SAKUNDA Holdings is in negotiations with the Zimbabwe Regulatory Authority (Zera) and other statutory bodies to export electricity from its 200-megawatt Dema Power Plant to Zambia before year end, businessdigest can exclusively reveal.
The controversial Dema plant, which was set up in 2016 at a time the country was facing an acute power shortage, has been idle for over a year after Sakunda cut off supply to power utility Zesa over non-payment.
It was accorded national project status which allowed Sakunda to import fuel duty free, a privilege parliamentarians alleged was abused by the company, an active fuel trader.
The tender for the emergency power plant was initially won by United States power giant APR Energy Holdings, which was later dropped under unclear circumstances, only for Sakunda to be handpicked without going to tender.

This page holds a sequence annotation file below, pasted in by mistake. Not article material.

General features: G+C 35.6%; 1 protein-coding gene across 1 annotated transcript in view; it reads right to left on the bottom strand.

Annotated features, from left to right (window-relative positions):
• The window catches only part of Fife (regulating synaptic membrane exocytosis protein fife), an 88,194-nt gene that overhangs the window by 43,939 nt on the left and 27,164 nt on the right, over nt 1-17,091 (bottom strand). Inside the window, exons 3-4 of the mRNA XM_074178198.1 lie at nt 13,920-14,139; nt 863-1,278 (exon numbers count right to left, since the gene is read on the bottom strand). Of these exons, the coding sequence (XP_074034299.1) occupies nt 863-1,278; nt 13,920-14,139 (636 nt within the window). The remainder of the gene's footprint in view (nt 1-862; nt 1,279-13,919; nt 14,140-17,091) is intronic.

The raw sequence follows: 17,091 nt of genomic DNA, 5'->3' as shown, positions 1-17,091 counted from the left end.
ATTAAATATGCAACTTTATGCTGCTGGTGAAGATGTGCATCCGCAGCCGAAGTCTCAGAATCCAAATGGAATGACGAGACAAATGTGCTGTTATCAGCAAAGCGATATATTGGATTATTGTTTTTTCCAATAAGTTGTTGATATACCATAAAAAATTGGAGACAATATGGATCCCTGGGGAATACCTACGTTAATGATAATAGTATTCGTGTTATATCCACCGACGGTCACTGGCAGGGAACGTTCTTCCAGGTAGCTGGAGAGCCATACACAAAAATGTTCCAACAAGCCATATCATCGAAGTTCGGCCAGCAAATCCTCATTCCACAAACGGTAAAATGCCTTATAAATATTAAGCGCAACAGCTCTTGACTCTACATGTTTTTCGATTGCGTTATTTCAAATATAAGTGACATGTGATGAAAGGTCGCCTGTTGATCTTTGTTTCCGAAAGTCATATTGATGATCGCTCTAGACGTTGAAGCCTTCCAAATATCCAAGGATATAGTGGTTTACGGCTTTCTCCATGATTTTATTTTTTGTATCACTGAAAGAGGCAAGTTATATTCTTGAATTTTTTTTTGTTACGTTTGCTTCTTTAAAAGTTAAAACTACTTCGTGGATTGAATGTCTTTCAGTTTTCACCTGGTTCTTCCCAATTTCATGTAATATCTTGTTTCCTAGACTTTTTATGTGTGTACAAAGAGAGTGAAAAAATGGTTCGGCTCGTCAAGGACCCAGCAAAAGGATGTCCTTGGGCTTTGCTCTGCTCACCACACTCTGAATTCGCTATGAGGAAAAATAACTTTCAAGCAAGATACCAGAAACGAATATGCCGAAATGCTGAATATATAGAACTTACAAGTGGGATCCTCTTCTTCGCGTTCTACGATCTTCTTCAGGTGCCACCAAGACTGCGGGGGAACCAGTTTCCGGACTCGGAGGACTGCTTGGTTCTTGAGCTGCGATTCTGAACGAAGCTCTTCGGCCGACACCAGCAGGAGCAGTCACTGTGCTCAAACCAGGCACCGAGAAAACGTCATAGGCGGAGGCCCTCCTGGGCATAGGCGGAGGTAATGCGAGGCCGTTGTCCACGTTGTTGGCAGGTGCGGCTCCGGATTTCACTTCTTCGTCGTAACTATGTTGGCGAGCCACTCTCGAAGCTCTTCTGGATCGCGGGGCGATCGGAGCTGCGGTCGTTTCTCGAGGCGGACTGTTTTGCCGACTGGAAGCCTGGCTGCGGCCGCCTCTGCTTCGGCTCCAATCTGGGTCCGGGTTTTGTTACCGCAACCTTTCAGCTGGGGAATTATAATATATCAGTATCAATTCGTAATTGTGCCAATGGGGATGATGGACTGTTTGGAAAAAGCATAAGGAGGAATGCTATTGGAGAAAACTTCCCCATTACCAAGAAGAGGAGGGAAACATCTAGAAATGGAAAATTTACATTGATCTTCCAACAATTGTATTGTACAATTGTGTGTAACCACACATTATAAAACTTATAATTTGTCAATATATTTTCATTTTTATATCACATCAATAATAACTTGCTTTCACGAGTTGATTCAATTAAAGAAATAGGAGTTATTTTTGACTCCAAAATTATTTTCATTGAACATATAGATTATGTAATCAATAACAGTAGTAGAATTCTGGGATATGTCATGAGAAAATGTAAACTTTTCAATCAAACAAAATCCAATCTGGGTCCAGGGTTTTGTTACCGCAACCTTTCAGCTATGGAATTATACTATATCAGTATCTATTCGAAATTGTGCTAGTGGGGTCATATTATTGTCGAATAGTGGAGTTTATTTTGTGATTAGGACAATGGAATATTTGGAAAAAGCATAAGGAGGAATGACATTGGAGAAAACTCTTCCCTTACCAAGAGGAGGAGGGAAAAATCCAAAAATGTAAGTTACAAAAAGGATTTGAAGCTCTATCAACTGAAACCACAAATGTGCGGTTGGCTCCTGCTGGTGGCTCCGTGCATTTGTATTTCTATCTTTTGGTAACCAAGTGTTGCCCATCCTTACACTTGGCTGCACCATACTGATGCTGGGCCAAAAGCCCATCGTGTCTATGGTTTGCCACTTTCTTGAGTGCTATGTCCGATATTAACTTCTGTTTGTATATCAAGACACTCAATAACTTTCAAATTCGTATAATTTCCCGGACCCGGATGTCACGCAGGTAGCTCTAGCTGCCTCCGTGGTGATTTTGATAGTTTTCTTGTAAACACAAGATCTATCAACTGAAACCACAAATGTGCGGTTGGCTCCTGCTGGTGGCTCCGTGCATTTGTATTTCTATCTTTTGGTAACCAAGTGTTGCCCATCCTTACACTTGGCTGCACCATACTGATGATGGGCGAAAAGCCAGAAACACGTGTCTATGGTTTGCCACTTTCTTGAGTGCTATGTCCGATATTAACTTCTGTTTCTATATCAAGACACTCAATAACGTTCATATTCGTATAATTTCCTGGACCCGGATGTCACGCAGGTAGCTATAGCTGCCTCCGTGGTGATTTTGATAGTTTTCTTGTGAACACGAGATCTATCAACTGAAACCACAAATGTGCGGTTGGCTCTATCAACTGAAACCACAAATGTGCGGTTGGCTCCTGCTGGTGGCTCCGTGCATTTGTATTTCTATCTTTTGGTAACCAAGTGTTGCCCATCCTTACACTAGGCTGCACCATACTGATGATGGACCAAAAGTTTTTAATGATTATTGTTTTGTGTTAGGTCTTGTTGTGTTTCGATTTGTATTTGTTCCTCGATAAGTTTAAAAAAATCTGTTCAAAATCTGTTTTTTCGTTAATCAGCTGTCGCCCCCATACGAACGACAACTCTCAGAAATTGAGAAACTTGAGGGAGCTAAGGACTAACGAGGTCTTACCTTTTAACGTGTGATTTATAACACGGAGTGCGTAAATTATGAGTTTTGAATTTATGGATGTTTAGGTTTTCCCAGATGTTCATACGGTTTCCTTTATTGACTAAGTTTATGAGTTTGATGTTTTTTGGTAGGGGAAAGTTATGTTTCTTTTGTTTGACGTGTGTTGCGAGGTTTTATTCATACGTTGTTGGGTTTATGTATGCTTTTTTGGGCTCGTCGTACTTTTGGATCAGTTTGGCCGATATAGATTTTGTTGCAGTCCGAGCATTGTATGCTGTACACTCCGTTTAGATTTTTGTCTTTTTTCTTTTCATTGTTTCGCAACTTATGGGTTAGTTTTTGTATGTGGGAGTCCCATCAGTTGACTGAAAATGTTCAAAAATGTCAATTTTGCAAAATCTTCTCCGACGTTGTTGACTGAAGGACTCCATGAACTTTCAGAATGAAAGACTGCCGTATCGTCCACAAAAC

Sakunda, which enjoys a close relationship with President Emmerson Mnangagwa’s ruling Zanu PF, also funded government’s farmer support scheme, Command Agriculture, to the tune of US$264 million.
“The plant had to be mothballed because they were no longer getting business from Zesa as per the initial arrangement. Zesa had actually accumulated a debt running in excess of US$30 million which was only settled recently,” a source close to the developments told the Zimbabwe Independent.
“They have been actively looking for offtakers locally as well as in the region but mostly in the region because they actually have the capacity to export.”
To make an impact into the region, Sakunda would have to review downwards its current tariff of 15 cents per kilowatt hour, which is excessive when compared to imports from the Southern African Power Pool as well as electricity produced at other power stations locally.
The Zimbabwe Power Company (ZPC), the generation unit of Zesa, produces power at Kariba at 4,11c/kWh.